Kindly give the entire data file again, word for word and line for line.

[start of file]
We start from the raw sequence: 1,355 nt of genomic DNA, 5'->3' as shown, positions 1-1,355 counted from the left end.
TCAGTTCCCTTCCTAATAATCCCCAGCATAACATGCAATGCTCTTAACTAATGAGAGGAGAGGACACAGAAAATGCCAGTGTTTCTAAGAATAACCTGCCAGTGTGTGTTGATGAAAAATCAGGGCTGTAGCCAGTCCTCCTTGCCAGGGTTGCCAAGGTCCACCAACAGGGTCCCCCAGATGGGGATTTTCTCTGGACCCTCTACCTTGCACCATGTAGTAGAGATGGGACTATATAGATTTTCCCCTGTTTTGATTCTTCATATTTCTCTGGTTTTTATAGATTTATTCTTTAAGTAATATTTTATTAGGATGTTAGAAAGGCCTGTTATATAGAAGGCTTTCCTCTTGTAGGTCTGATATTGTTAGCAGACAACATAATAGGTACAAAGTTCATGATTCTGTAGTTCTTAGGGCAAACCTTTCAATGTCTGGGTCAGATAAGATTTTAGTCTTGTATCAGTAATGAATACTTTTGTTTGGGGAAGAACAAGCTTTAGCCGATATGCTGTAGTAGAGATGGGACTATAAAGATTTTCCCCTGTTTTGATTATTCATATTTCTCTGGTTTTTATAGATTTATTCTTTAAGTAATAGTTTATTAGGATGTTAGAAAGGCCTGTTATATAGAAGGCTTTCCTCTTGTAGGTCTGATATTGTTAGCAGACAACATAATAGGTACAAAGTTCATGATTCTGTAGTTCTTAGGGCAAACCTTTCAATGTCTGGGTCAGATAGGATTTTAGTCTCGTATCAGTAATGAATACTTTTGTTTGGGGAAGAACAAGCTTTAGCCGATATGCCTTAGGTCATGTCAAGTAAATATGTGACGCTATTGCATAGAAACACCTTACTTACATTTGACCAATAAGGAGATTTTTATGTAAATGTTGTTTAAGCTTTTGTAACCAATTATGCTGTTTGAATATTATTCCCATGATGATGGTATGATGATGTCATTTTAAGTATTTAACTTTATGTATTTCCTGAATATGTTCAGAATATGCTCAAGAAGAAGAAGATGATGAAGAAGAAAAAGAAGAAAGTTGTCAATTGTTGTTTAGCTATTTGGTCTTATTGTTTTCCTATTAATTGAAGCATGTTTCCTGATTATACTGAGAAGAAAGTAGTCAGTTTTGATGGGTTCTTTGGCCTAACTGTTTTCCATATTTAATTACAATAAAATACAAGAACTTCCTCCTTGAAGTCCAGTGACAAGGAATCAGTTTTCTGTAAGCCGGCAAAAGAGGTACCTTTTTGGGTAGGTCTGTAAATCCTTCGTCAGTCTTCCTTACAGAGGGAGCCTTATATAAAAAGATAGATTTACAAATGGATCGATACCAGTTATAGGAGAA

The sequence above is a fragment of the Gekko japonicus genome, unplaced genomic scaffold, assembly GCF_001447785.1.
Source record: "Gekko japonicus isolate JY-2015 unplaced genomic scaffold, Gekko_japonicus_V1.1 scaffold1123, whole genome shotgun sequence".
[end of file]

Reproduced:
We start from the raw sequence: 1,355 nt of genomic DNA, 5'->3' as shown, positions 1-1,355 counted from the left end.
TCAGTTCCCTTCCTAATAATCCCCAGCATAACATGCAATGCTCTTAACTAATGAGAGGAGAGGACACAGAAAATGCCAGTGTTTCTAAGAATAACCTGCCAGTGTGTGTTGATGAAAAATCAGGGCTGTAGCCAGTCCTCCTTGCCAGGGTTGCCAAGGTCCACCAACAGGGTCCCCCAGATGGGGATTTTCTCTGGACCCTCTACCTTGCACCATGTAGTAGAGATGGGACTATATAGATTTTCCCCTGTTTTGATTCTTCATATTTCTCTGGTTTTTATAGATTTATTCTTTAAGTAATATTTTATTAGGATGTTAGAAAGGCCTGTTATATAGAAGGCTTTCCTCTTGTAGGTCTGATATTGTTAGCAGACAACATAATAGGTACAAAGTTCATGATTCTGTAGTTCTTAGGGCAAACCTTTCAATGTCTGGGTCAGATAAGATTTTAGTCTTGTATCAGTAATGAATACTTTTGTTTGGGGAAGAACAAGCTTTAGCCGATATGCTGTAGTAGAGATGGGACTATAAAGATTTTCCCCTGTTTTGATTATTCATATTTCTCTGGTTTTTATAGATTTATTCTTTAAGTAATAGTTTATTAGGATGTTAGAAAGGCCTGTTATATAGAAGGCTTTCCTCTTGTAGGTCTGATATTGTTAGCAGACAACATAATAGGTACAAAGTTCATGATTCTGTAGTTCTTAGGGCAAACCTTTCAATGTCTGGGTCAGATAGGATTTTAGTCTCGTATCAGTAATGAATACTTTTGTTTGGGGAAGAACAAGCTTTAGCCGATATGCCTTAGGTCATGTCAAGTAAATATGTGACGCTATTGCATAGAAACACCTTACTTACATTTGACCAATAAGGAGATTTTTATGTAAATGTTGTTTAAGCTTTTGTAACCAATTATGCTGTTTGAATATTATTCCCATGATGATGGTATGATGATGTCATTTTAAGTATTTAACTTTATGTATTTCCTGAATATGTTCAGAATATGCTCAAGAAGAAGAAGATGATGAAGAAGAAAAAGAAGAAAGTTGTCAATTGTTGTTTAGCTATTTGGTCTTATTGTTTTCCTATTAATTGAAGCATGTTTCCTGATTATACTGAGAAGAAAGTAGTCAGTTTTGATGGGTTCTTTGGCCTAACTGTTTTCCATATTTAATTACAATAAAATACAAGAACTTCCTCCTTGAAGTCCAGTGACAAGGAATCAGTTTTCTGTAAGCCGGCAAAAGAGGTACCTTTTTGGGTAGGTCTGTAAATCCTTCGTCAGTCTTCCTTACAGAGGGAGCCTTATATAAAAAGATAGATTTACAAATGGATCGATACCAGTTATAGGAGAA

The sequence above is a fragment of the Gekko japonicus genome, unplaced genomic scaffold, assembly GCF_001447785.1.
Source record: "Gekko japonicus isolate JY-2015 unplaced genomic scaffold, Gekko_japonicus_V1.1 scaffold1123, whole genome shotgun sequence".